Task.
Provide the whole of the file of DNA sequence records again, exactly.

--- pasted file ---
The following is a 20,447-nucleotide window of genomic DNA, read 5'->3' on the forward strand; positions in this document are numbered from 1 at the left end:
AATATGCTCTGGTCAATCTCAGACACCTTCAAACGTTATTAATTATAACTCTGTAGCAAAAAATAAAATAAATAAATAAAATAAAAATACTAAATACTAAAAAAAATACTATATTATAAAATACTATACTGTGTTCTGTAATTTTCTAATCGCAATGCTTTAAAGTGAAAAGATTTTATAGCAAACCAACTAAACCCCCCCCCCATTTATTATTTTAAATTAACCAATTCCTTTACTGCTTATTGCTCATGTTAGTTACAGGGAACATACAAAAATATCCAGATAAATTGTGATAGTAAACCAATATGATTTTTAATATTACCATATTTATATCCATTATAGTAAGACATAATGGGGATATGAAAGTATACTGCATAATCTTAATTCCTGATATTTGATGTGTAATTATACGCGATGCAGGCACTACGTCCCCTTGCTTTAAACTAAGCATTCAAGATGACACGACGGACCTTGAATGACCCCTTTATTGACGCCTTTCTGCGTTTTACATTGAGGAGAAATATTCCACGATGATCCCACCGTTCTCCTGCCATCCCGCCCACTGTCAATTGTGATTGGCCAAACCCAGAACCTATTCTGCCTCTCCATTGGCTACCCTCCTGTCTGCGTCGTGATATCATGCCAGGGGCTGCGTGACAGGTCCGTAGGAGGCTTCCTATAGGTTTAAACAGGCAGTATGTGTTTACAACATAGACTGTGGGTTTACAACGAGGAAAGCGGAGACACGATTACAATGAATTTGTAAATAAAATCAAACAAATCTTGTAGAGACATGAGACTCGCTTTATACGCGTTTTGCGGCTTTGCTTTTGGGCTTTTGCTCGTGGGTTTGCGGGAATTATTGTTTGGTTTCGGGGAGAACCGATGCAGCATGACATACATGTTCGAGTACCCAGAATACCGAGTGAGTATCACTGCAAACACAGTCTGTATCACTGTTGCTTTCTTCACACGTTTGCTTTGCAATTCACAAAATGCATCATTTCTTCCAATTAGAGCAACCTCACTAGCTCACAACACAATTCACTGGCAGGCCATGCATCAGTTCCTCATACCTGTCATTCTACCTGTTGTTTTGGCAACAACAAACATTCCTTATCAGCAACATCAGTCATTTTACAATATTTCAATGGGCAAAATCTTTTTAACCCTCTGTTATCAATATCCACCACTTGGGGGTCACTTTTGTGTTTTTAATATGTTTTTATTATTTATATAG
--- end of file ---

The following is a 20,447-nucleotide window of genomic DNA, read 5'->3' on the forward strand; positions in this document are numbered from 1 at the left end:
AATATGCTCTGGTCAATCTCAGACACCTTCAAACGTTATTAATTATAACTCTGTAGCAAAAAATAAAATAAATAAATAAAATAAAAATACTAAATACTAAAAAAAATACTATATTATAAAATACTATACTGTGTTCTGTAATTTTCTAATCGCAATGCTTTAAAGTGAAAAGATTTTATAGCAAACCAACTAAACCCCCCCCCCATTTATTATTTTAAATTAACCAATTCCTTTACTGCTTATTGCTCATGTTAGTTACAGGGAACATACAAAAATATCCAGATAAATTGTGATAGTAAACCAATATGATTTTTAATATTACCATATTTATATCCATTATAGTAAGACATAATGGGGATATGAAAGTATACTGCATAATCTTAATTCCTGATATTTGATGTGTAATTATACGCGATGCAGGCACTACGTCCCCTTGCTTTAAACTAAGCATTCAAGATGACACGACGGACCTTGAATGACCCCTTTATTGACGCCTTTCTGCGTTTTACATTGAGGAGAAATATTCCACGATGATCCCACCGTTCTCCTGCCATCCCGCCCACTGTCAATTGTGATTGGCCAAACCCAGAACCTATTCTGCCTCTCCATTGGCTACCCTCCTGTCTGCGTCGTGATATCATGCCAGGGGCTGCGTGACAGGTCCGTAGGAGGCTTCCTATAGGTTTAAACAGGCAGTATGTGTTTACAACATAGACTGTGGGTTTACAACGAGGAAAGCGGAGACACGATTACAATGAATTTGTAAATAAAATCAAACAAATCTTGTAGAGACATGAGACTCGCTTTATACGCGTTTTGCGGCTTTGCTTTTGGGCTTTTGCTCGTGGGTTTGCGGGAATTATTGTTTGGTTTCGGGGAGAACCGATGCAGCATGACATACATGTTCGAGTACCCAGAATACCGAGTGAGTATCACTGCAAACACAGTCTGTATCACTGTTGCTTTCTTCACACGTTTGCTTTGCAATTCACAAAATGCATCATTTCTTCCAATTAGAGCAACCTCACTAGCTCACAACACAATTCACTGGCAGGCCATGCATCAGTTCCTCATACCTGTCATTCTACCTGTTGTTTTGGCAACAACAAACATTCCTTATCAGCAACATCAGTCATTTTACAATATTTCAATGGGCAAAATCTTTTTAACCCTCTGTTATCAATATCCACCACTTGGGGGTCACTTTTGTGTTTTTAATATGTTTTTATTATTTATATAG